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The Adventure Zone: Bureau of Balance Creates Exciting Stories With Best Parts Of Roleplaying Experience

I kind of wear two different hats here. As tabletop editor, I handle both the TTRPG and Board Game sections of the site. These are sections with a fair amount of overlap, but it’s rare to find a game that perfectly appeals to both parts of the tabletop audience. As both industries have been getting more popular, games like Gloomhaven, Folklore: The Affliction, and Shadows Over Killforth have found success merging the two forms, but in my opinion have all seemed to aim at tabletop gamers with relatively crunchy, complex experiences. Enter The Adventure Zone: Bureau of Balance, a new cooperative storytelling game from Twogether Studios in collaboration with The McElroy Family and based on the McElroy’s hit TTRPG podcast The Adventure Zone, specifically it’s first arc “Balance.”

Longtime listeners of The Adventure Zone will know that the show is itself a bit different from the many (MANY) shows in the genre. The storyline is more important than the gameplay, and many times Dungeon Master Griffin will forget, change, or outright invent rules for the sake of the story (even spending an entire arc in a homebrew system rather than D&D 5e). Naturally, people were clamoring for something, anything in the physical world that would capture that experience. Thankfully, I think they’ve actually done that.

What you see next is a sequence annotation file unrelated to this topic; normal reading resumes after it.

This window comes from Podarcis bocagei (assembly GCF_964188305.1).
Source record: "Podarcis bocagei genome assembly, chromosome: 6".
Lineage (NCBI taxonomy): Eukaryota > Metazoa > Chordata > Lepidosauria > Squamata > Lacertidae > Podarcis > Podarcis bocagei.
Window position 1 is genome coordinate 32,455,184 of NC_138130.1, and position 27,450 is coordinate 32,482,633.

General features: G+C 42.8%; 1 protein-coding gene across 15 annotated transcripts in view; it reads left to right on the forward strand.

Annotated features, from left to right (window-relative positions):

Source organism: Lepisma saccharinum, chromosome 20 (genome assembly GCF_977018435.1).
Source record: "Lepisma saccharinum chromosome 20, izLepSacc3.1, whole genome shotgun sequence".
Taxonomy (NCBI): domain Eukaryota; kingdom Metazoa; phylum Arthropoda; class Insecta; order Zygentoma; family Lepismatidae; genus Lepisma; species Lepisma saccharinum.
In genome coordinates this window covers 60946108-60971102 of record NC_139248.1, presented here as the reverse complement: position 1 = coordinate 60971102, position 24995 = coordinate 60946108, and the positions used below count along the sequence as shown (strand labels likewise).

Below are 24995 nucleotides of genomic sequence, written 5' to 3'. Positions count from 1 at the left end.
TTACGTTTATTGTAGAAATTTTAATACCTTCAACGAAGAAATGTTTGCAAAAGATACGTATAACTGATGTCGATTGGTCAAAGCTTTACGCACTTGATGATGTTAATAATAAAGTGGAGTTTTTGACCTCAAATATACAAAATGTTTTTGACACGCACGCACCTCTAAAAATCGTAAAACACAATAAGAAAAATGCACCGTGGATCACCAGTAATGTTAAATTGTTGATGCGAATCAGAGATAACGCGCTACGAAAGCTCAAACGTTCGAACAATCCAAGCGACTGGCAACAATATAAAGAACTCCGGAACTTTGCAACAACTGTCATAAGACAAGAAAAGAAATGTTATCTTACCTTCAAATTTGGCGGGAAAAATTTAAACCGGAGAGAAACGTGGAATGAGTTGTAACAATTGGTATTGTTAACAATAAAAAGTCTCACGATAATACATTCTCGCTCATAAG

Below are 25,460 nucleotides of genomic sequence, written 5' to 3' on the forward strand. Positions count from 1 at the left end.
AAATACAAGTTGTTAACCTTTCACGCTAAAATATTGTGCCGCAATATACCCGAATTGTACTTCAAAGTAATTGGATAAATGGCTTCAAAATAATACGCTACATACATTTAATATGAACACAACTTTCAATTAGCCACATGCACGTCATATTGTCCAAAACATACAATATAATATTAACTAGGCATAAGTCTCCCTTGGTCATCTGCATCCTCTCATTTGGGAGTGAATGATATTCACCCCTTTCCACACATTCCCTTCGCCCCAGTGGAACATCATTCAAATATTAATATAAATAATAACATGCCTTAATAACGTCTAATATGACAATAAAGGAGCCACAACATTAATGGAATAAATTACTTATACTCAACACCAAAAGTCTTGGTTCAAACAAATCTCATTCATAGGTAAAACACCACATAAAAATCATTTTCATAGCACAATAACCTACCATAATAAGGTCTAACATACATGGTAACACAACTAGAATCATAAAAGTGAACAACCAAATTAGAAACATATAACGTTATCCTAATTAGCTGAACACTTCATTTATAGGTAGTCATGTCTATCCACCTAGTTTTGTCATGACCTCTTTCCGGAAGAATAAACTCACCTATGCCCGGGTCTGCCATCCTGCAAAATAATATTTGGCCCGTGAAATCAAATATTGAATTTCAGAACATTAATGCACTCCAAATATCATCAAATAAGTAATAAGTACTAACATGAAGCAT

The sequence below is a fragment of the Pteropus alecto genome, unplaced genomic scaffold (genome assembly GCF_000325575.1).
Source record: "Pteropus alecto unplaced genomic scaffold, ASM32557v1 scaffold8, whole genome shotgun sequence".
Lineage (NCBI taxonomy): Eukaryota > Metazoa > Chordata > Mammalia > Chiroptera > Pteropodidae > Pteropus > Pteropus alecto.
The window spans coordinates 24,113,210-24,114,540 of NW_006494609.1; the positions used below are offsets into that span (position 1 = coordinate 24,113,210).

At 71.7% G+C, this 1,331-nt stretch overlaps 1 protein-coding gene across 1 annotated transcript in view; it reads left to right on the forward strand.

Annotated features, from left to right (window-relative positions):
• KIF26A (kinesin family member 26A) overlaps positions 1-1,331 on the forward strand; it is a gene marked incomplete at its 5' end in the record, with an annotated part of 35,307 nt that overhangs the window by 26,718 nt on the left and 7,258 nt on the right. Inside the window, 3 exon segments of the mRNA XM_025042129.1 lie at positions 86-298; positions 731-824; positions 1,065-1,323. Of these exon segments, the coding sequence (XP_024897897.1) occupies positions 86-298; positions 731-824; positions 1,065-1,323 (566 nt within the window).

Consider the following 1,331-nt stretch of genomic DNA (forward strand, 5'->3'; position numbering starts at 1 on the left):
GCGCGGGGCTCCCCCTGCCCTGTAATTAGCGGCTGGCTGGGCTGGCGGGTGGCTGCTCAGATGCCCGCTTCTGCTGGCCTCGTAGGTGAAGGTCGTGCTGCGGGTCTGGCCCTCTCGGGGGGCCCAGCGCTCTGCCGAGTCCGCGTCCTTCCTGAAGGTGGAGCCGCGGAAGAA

What’s In The Box

The Adventure Zone contents
There’s a lot of stuff. A lot. Credit: Twogether Studios

One of the things that Twogether has always done is make really pretty games. Illimat, a game they made in partnership with The Decemberists, is still one of the most visually distinctive games I think I’ve ever played. The Adventure Zone: Bureau of Balance is no different, and a great example for anyone trying to make a game using an established setting. Everything from the box interior to the cover of the booklet to each individual card is layered with references and in-jokes from the show. The Fantasy Costco Card (hastily renamed Kostco by Garfield The Deals Wizard to keep the Fantasy Lawyers off his back) is a perfect example of this, as the storefront shown is stuffed with items from the show and catchphrases from Garfield himself, who hovers ominously (and shadowed just enough to prevent copyright issues) above the store. The items used in the store all come from the show and are rendered exactly as described, with a little quote at the bottom that helps explain the item to newcomers. The characters from the show also appear, everyone from Taako to Killian to Davenport, and are pretty much how I pictured them. The art is a tad more “realistic” than the comic adaptation, the biggest difference being a non-blue Taako. 

How’s It Play?

The character sheet
This is my character Versace (pronounced Ver-say-ce) and he ruled.

So like I said above, this game is trying to thread the needle between RPG and board game, which I think it does beautifully. Though “board game” is a strong word for it, as it’s really more of a card game or even a party game than anything. Like in an RPG, each player chooses a class and gets to decide what kind of person their hero is. These follow the standard fantasy array of Fighter, Rogue, Wizard, and Cleric but also includes a Bard because, well, everybody likes bards. You decide how your hero came to be, how they approach problems, how they deal with others etc. by choosing from set answers or just making something up. Race is the same way letting you pick from a few or making up your own (one of my players was a half minotaur/half centaur and another was a Robot), as is equipment. There’s even a spot to draw your hero. 

The Die of Balance